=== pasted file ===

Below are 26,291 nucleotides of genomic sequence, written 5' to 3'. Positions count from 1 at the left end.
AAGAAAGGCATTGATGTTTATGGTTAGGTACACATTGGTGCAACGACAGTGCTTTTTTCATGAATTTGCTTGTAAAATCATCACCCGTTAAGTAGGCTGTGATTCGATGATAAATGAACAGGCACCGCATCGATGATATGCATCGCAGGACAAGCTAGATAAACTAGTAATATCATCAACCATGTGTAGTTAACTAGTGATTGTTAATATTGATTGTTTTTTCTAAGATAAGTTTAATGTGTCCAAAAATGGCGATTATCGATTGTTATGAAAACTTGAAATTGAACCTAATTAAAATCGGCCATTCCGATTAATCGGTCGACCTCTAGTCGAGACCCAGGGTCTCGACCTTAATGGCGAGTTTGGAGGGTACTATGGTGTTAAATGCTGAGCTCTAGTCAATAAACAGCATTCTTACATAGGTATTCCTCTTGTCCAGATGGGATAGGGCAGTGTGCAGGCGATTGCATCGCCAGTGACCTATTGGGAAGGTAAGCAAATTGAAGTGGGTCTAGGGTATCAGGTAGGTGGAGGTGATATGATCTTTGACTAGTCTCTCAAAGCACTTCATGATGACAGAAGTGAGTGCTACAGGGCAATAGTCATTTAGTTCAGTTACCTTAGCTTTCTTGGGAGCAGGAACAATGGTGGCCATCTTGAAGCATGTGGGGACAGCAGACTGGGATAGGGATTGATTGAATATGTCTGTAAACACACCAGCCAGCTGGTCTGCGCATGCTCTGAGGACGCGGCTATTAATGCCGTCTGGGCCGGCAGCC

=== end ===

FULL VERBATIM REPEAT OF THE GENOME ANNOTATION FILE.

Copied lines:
Below are 26,291 nucleotides of genomic sequence, written 5' to 3'. Positions count from 1 at the left end.
AAGAAAGGCATTGATGTTTATGGTTAGGTACACATTGGTGCAACGACAGTGCTTTTTTCATGAATTTGCTTGTAAAATCATCACCCGTTAAGTAGGCTGTGATTCGATGATAAATGAACAGGCACCGCATCGATGATATGCATCGCAGGACAAGCTAGATAAACTAGTAATATCATCAACCATGTGTAGTTAACTAGTGATTGTTAATATTGATTGTTTTTTCTAAGATAAGTTTAATGTGTCCAAAAATGGCGATTATCGATTGTTATGAAAACTTGAAATTGAACCTAATTAAAATCGGCCATTCCGATTAATCGGTCGACCTCTAGTCGAGACCCAGGGTCTCGACCTTAATGGCGAGTTTGGAGGGTACTATGGTGTTAAATGCTGAGCTCTAGTCAATAAACAGCATTCTTACATAGGTATTCCTCTTGTCCAGATGGGATAGGGCAGTGTGCAGGCGATTGCATCGCCAGTGACCTATTGGGAAGGTAAGCAAATTGAAGTGGGTCTAGGGTATCAGGTAGGTGGAGGTGATATGATCTTTGACTAGTCTCTCAAAGCACTTCATGATGACAGAAGTGAGTGCTACAGGGCAATAGTCATTTAGTTCAGTTACCTTAGCTTTCTTGGGAGCAGGAACAATGGTGGCCATCTTGAAGCATGTGGGGACAGCAGACTGGGATAGGGATTGATTGAATATGTCTGTAAACACACCAGCCAGCTGGTCTGCGCATGCTCTGAGGACGCGGCTATTAATGCCGTCTGGGCCGGCAGCC